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or more. It is not yet clear what triggers the decline to dementia in individuals with amyloid pathology, or whether cognitively healthy individuals with amyloid pathology are destined to develop AD if they live long enough. Amyloid burden does not show a strong relation with cognitive ability in healthy individuals, nor is it a strong predictor of cognitive decline. However, presence of amyloid pathology in patients with amnestic MCI is associated with higher risk of developing dementia. Biomarkers of neuronal injury include

elevated levels of tau and phosphorylated tau proteins in the CSF, posterior hypometabolism on fluorodeoxyglucose


 Although there are no treatments to prevent or cure AD, early diagnosis is important for ensuring optimal care

(FDG) PET, and atrophy on structural magnetic resonance images (MRIs). These biomarkers, which reflect the presence of neuronal injury, are more closely associated with cognitive impairment and progressive clinical decline than are biomarkers of amyloid pathology. CSF and MRI measures are more

likely to be of clinical use in early detection of AD than FDG-PET due to their lower cost and more widespread availability. A recent study from our group demonstrated that to a large extent, the hypometabolism observed in MCI and early AD could be accounted for by atrophy, and that measures of regional atrophy from structural MRIs were as sensitive to MCI and AD as were FDG-PET measures of hypometabolism. In contrast, several studies have shown that CSF biomarkers provide complementary information to MRI measures.

 Figure 2: Example NeuroQuant TM (CorTechs Labs Inc, La Jolla, CA). report from an MCI patient scanned

longitudinally for two years as a volunteer in the Alzheimer’s Disease Neuroimaging Initiative. Ten scans (two per timepoint) were analyzed. Axial, coronal and sagittal MR images with a color overlay of the segmentation results are shown above a table reporting the raw volume, volume as percent of intracranial volume, and the volume’s percentile score based on the normative database for bilateral hippocampus, lateral ventricle, and temporal horn of the lateral ventricle (inferior lateral ventricle). Normative graphs plot the patient’s hippocampal and inferior lateral ventricle volume relative to the expected range (in white). For this patient, the baseline hippocampal volume was more than two standard deviations below that expected for age and continued to atrophy at a rate faster than would be expected in normal aging. The patient was diagnosed with AD at the 24 month study visit. From McEvoy, Brewer, (2010). Quantitative structural MRI for early detection of Alzheimer’s disease. Expert Rev Neurother, 10(11), 1675-1688.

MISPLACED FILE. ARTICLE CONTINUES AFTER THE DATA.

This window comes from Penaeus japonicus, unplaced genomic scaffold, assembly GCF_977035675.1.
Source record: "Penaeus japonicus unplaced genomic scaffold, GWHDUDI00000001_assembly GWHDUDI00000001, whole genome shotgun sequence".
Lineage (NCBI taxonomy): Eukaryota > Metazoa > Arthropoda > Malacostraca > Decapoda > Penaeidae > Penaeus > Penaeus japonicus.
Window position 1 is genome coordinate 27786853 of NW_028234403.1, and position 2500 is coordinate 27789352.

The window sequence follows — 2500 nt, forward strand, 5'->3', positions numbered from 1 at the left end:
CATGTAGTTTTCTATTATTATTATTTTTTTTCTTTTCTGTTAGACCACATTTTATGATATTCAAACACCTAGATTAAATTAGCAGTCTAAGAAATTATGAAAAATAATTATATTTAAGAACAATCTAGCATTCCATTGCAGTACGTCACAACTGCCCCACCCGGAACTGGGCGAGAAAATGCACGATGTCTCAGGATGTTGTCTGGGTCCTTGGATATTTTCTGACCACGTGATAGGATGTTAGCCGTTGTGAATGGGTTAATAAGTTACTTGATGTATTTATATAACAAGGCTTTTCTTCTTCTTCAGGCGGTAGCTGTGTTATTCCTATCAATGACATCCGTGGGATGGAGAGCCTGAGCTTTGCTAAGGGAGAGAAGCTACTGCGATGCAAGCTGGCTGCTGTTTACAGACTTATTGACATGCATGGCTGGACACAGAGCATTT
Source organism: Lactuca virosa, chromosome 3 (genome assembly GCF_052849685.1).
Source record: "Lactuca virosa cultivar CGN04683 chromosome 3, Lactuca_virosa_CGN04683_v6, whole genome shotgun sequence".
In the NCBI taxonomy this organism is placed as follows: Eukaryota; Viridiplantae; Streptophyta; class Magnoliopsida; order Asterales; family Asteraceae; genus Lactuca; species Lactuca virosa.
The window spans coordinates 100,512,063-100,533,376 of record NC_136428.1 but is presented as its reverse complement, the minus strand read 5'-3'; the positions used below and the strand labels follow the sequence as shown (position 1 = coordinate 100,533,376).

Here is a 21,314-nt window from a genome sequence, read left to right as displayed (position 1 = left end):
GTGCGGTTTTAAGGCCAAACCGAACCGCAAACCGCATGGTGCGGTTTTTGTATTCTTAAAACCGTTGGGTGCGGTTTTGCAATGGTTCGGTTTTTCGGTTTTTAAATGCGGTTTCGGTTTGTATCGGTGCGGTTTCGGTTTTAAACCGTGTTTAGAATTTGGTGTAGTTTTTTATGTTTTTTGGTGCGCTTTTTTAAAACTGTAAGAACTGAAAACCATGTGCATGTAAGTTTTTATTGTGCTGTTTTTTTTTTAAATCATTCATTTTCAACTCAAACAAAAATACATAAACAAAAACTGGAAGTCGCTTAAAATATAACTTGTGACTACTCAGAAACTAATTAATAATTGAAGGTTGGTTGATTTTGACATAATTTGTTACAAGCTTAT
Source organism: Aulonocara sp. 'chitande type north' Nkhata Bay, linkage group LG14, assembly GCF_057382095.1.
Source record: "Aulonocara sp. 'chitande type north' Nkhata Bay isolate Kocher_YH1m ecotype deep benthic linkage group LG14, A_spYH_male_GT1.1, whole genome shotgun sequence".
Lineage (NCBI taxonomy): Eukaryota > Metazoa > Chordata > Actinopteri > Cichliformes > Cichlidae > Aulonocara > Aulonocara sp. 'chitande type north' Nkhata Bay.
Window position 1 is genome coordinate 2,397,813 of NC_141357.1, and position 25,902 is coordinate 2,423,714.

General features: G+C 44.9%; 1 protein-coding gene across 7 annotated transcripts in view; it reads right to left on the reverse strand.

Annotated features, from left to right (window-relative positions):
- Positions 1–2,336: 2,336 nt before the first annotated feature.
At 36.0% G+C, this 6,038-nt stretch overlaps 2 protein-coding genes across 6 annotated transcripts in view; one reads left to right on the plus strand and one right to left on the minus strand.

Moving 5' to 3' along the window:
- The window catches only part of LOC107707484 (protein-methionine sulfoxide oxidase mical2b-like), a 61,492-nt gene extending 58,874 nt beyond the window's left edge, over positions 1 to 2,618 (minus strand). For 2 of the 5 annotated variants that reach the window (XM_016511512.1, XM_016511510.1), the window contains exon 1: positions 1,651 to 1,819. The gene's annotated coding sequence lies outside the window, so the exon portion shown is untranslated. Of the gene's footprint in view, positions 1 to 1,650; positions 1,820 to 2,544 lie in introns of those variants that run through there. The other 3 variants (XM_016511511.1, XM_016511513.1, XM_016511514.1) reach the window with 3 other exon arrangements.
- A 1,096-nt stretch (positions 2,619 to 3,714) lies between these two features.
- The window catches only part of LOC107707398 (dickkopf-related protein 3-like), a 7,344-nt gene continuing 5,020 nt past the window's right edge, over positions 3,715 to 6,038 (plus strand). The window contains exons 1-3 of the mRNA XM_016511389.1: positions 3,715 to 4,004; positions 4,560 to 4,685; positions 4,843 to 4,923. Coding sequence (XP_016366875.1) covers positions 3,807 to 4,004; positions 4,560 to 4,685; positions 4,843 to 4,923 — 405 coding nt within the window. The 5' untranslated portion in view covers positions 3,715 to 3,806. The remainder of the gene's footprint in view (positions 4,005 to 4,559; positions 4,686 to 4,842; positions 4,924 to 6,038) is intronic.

STRUCTURAL MRI FOR EARLY DETECTION OFAD AD is associated with prominent atrophy of the medial temporal lobe structures associated with memory, the entorhinal cortex and hippocampus. This atrophy is visible on high resolution MRIs and visual ratings have shown good sensitivity to AD. However, quantification of cortical thickness or volumes in individual patients provides a more sensitive measure of atrophy, and application of semi-automated methods for quantifying thickness across the brain has demonstrated that atrophy is widespread, even in the MCI stage. In prior work, we found a pattern of regional atrophy that was able to differentiate AD from healthy control data with high cross-validated sensitivity (83%) and specificity (93%). We recently showed that the degree to which this atrophy pattern was expressed in patients with MCI was predictive of their risk of developing dementia within the next year. In the 317 MCI patients from the Alzheimer’s Disease Neuroimaging Initiative that we analyzed, the risk of developing AD based on degree of regional atrophy on a baseline MRI ranged from 3% to 40%. MCI patients who showed the least amount of atrophy had a risk level similar to that of healthy older individuals without memory impairment. In contrast, MCI patients with the highest degree of atrophy had double the risk of developing dementia than that expected from the diagnosis of MCI alone. Since AD is a progressive disorder, the

rate of atrophy from a follow-up MRI is also informative of the risk of developing dementia. When information on annual rate of atrophy from a 1-year follow-up MRI was included in the prediction model, we were able to identify a subgroup of MCI patients at very high risk of developing AD within the next year, with risk as high

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